Taylor University - Ilium Gem Yearbook (Upland, IN)

 - Class of 1898

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Taylor University - Ilium Gem Yearbook (Upland, IN) online yearbook collection, 1898 Edition, Cover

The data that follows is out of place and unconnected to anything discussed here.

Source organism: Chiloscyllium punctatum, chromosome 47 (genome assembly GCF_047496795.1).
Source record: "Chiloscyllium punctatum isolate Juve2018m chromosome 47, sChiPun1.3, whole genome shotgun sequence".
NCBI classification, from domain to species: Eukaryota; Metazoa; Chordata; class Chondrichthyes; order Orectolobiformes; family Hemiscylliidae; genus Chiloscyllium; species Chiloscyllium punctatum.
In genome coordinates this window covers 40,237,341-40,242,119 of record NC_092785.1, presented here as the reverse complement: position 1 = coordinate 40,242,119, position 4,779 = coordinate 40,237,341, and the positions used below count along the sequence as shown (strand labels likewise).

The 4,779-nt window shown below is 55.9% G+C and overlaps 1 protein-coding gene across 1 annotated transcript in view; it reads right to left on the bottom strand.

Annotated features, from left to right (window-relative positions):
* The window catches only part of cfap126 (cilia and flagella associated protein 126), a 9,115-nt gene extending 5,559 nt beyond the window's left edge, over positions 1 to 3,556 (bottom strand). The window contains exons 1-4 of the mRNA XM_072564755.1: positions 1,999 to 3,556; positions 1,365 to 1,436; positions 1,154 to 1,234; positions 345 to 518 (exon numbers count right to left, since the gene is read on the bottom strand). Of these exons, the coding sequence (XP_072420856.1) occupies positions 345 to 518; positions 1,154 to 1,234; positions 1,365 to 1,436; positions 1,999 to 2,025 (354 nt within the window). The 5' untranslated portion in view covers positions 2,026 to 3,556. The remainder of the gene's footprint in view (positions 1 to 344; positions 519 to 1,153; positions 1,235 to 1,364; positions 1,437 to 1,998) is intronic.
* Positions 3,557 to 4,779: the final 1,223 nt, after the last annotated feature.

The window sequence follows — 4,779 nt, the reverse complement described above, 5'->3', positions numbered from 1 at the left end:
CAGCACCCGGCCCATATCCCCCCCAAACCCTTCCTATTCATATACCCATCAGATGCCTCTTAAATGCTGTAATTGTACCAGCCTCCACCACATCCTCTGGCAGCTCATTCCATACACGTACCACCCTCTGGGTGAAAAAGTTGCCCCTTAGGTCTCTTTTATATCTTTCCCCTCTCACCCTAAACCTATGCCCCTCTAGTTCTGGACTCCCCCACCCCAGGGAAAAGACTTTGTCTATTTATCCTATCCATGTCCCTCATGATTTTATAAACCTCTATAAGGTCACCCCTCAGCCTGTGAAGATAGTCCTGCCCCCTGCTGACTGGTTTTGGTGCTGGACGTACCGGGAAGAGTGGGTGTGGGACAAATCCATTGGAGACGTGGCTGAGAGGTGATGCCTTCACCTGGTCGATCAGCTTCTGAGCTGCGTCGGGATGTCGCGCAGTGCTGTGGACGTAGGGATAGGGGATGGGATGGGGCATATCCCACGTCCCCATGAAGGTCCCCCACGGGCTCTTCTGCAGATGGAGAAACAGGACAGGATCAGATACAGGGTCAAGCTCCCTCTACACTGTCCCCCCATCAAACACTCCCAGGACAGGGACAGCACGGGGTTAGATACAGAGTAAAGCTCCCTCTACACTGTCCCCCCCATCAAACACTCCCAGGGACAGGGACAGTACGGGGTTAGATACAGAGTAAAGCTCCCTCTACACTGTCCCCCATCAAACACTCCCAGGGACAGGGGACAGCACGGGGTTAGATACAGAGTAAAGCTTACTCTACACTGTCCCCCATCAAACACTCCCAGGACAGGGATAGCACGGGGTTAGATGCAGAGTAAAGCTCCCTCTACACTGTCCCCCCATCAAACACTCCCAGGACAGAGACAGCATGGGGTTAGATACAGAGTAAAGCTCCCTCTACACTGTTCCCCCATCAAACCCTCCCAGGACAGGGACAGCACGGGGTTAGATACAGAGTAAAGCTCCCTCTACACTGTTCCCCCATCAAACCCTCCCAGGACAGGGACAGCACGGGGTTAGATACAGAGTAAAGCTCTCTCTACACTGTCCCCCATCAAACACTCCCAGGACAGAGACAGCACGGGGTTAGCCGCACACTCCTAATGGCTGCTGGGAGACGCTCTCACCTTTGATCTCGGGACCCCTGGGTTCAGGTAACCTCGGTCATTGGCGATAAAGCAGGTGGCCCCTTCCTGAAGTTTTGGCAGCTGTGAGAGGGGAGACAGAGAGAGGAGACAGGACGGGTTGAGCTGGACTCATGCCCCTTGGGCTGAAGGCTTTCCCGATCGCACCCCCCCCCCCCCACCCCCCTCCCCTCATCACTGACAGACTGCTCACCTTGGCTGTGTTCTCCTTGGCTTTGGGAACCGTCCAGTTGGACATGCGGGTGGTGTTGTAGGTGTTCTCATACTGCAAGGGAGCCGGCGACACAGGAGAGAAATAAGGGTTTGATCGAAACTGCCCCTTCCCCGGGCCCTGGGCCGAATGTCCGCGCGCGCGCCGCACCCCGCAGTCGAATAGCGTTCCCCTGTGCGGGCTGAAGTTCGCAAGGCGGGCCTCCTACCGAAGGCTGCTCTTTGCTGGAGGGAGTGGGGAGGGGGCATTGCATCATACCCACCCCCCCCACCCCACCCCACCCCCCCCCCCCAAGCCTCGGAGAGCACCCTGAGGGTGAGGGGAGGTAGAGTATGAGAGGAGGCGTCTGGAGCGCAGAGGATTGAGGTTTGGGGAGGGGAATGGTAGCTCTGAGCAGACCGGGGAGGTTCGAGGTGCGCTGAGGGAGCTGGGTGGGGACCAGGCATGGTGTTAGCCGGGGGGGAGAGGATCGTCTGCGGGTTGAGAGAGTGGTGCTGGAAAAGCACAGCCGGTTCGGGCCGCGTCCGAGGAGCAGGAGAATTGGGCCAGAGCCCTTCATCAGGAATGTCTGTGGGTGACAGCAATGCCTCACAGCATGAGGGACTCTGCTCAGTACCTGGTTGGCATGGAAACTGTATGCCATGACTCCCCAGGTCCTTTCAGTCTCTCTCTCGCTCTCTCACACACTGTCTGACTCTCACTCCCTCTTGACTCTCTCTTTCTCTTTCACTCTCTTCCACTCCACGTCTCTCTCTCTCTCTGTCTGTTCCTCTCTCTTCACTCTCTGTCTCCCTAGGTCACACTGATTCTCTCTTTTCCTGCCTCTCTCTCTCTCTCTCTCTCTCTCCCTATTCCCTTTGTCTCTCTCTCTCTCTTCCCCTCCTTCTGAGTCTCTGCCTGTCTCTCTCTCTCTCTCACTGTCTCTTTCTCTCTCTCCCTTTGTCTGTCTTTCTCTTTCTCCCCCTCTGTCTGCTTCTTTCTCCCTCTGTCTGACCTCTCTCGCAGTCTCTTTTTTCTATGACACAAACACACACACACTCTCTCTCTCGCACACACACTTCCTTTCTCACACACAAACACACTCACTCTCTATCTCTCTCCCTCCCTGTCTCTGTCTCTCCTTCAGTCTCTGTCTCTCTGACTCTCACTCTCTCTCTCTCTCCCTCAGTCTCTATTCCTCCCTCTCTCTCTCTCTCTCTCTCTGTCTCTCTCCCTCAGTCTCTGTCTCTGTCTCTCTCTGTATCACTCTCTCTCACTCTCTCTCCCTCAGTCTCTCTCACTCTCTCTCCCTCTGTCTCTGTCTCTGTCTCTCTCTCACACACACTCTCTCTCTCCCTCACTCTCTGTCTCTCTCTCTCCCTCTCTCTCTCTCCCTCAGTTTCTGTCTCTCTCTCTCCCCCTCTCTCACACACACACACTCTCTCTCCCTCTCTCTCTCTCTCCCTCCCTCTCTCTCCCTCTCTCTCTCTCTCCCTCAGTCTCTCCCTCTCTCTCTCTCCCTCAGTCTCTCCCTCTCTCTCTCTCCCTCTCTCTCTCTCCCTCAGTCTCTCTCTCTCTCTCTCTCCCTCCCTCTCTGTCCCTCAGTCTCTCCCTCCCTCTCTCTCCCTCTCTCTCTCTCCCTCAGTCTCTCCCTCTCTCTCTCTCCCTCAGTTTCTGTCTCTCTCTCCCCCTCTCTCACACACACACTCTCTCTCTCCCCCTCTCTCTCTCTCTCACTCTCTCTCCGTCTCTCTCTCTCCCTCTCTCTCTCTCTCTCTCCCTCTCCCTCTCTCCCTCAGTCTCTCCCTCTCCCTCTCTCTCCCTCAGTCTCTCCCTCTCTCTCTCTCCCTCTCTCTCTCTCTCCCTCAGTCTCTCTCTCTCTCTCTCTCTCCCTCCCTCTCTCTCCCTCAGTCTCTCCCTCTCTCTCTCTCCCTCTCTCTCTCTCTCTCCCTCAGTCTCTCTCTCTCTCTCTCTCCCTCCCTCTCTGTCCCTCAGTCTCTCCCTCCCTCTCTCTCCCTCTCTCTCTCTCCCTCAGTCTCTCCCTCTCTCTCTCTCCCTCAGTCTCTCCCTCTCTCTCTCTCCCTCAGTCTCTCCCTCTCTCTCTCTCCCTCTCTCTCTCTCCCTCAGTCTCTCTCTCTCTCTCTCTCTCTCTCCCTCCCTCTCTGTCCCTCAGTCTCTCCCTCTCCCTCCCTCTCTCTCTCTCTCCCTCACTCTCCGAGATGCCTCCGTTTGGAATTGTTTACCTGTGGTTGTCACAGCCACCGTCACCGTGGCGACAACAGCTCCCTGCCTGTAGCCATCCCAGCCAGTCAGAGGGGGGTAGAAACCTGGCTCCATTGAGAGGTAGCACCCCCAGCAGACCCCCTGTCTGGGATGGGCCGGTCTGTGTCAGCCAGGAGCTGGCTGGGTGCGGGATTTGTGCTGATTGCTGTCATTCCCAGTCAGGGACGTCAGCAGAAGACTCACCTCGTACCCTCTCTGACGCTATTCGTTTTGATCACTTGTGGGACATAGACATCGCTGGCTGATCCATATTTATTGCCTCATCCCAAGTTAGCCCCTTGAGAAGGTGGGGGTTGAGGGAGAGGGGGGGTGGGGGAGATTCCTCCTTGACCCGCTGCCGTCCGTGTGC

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Text from Pages 1 - 180 of the 1898 volume: